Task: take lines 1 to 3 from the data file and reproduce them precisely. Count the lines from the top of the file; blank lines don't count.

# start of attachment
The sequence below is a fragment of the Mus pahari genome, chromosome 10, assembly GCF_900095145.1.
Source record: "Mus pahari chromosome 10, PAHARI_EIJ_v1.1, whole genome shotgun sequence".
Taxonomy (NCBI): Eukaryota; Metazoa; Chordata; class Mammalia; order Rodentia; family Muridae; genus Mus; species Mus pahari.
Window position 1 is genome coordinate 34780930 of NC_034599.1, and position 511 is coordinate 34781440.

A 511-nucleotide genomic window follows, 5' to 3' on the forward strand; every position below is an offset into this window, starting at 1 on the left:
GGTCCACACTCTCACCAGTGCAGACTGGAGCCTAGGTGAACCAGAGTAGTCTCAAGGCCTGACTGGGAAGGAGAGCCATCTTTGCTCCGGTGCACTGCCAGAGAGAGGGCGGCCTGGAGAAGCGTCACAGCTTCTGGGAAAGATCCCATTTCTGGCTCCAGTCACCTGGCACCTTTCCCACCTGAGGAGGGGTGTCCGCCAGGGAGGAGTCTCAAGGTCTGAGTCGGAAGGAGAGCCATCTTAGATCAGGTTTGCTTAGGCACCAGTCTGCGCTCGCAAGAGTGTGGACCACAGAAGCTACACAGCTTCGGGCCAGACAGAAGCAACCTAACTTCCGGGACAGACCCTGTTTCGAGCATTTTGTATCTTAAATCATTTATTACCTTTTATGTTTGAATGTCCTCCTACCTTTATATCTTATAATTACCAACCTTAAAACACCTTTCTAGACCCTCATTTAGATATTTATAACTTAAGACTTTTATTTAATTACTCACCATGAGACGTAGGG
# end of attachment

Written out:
The sequence below is a fragment of the Mus pahari genome, chromosome 10, assembly GCF_900095145.1.
Source record: "Mus pahari chromosome 10, PAHARI_EIJ_v1.1, whole genome shotgun sequence".
Taxonomy (NCBI): Eukaryota; Metazoa; Chordata; class Mammalia; order Rodentia; family Muridae; genus Mus; species Mus pahari.